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Bad Vibrations: UCI Researchers Find Security Breach in 3D Printing Process


Prototypes produced on three-dimensional printers are intricately detailed.

A new study by the University of California, Irvine has found three-dimentional printers emit sounds, vibrations, and other signals that present opportunities for industrial espionage.

Credit: Daniel Anderson/UCI

Researchers at the University of California, Irvine (UCI) have discovered a significant risk for the three-dimensional (3D) printing process, in that the machines emit acoustic signals that contain a lot of information.

The team, led by Mohammad Al Faruque, director of UCI's Advanced Integrated Cyber-Physical Systems Lab, says a smartphone could be placed next to a 3D printer and capture information about the precise movements of the machine's nozzle. They warn the recording could be used to reverse-engineer the object being printed and re-create it elsewhere.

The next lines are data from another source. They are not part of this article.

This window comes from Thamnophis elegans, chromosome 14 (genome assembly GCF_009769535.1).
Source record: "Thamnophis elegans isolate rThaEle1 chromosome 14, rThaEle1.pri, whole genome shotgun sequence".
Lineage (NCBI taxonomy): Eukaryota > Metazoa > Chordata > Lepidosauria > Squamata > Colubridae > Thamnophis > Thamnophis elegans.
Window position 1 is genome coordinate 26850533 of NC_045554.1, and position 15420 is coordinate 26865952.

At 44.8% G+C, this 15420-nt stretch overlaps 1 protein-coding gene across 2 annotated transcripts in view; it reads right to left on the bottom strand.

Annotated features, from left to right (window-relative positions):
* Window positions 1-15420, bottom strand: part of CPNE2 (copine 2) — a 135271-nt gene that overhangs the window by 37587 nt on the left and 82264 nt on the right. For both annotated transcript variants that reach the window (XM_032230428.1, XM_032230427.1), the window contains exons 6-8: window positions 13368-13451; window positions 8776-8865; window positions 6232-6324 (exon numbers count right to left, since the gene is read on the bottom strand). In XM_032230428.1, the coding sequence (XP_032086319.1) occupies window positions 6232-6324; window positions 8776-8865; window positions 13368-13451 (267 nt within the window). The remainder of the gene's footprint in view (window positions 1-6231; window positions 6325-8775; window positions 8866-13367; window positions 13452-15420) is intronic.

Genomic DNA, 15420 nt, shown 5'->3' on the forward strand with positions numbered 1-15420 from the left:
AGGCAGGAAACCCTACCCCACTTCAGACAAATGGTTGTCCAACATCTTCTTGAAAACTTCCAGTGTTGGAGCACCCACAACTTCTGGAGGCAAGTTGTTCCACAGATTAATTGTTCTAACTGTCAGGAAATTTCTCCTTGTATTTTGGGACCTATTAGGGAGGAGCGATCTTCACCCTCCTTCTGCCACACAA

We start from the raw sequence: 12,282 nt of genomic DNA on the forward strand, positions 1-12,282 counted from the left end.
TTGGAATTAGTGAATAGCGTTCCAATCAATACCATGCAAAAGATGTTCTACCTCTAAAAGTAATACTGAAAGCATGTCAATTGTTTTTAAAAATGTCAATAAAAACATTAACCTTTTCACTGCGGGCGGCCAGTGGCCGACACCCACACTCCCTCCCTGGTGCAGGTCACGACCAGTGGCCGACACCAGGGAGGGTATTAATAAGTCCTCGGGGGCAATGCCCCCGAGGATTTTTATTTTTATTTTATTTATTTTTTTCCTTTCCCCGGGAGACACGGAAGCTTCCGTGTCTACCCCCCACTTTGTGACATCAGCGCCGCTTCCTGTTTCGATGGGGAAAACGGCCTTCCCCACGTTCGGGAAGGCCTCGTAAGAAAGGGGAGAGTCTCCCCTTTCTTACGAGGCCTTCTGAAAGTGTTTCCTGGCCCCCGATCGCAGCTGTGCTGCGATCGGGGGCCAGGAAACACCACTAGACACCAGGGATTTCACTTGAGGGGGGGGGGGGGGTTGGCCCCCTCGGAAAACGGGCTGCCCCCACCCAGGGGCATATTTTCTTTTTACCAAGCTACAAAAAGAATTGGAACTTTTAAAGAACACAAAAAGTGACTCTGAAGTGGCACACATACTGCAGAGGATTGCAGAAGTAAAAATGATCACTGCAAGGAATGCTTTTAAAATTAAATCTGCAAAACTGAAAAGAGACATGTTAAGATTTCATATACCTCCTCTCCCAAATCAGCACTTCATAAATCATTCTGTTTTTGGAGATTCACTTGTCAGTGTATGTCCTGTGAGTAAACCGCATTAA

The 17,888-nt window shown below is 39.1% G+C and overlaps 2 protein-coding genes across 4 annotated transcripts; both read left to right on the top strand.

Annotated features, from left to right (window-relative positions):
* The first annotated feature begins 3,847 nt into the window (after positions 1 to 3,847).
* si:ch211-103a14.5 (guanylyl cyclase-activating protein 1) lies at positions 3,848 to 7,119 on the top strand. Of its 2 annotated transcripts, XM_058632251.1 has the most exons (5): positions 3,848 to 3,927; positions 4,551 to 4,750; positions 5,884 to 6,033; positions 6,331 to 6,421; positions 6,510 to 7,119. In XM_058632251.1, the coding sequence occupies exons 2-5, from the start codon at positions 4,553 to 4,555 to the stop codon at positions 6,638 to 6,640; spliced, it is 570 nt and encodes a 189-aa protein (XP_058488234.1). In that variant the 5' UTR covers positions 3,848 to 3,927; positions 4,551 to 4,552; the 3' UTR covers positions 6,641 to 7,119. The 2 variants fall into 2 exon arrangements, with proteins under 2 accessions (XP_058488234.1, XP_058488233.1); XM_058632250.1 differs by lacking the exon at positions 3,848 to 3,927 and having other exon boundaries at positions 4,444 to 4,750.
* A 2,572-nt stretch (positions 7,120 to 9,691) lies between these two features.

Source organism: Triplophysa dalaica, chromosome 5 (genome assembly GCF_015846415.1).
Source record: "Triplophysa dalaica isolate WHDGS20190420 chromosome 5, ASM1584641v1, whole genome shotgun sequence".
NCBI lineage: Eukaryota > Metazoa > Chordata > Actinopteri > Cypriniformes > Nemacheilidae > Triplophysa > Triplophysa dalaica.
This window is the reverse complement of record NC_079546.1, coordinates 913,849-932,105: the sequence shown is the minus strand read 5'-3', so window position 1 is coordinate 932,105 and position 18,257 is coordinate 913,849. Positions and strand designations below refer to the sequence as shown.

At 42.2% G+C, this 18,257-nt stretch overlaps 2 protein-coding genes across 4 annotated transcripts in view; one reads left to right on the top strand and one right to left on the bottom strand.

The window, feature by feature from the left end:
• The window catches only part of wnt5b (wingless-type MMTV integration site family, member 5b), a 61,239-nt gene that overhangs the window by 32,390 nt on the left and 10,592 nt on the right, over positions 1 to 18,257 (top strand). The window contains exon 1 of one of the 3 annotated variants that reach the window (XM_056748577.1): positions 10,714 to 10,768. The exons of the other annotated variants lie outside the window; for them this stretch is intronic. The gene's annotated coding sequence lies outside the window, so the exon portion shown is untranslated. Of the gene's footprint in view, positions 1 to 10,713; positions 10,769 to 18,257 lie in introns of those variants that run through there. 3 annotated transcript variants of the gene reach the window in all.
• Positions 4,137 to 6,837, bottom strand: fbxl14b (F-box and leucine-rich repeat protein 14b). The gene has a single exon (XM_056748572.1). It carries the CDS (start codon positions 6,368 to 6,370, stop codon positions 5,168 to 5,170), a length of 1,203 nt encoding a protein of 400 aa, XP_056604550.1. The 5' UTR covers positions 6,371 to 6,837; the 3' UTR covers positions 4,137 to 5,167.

"If process and product information is stolen during the prototyping phases, companies stand to incur large financial losses," Al Faruque says.

His team achieved nearly 90% accuracy using the sound copying process to duplicate a key-shaped object in the lab.

State-of-the-art 3D printing systems build objects by converting digital information embedded in source code, which can be protected from cybertheft with strong encryption. However, once the creation process has begun, the sounds, vibrations, and other acoustic signals can expose the secrets buried in the software, the UCI team says.

From UCI News
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Abstracts Copyright © 2016 Information Inc., Bethesda, Maryland, USA


 

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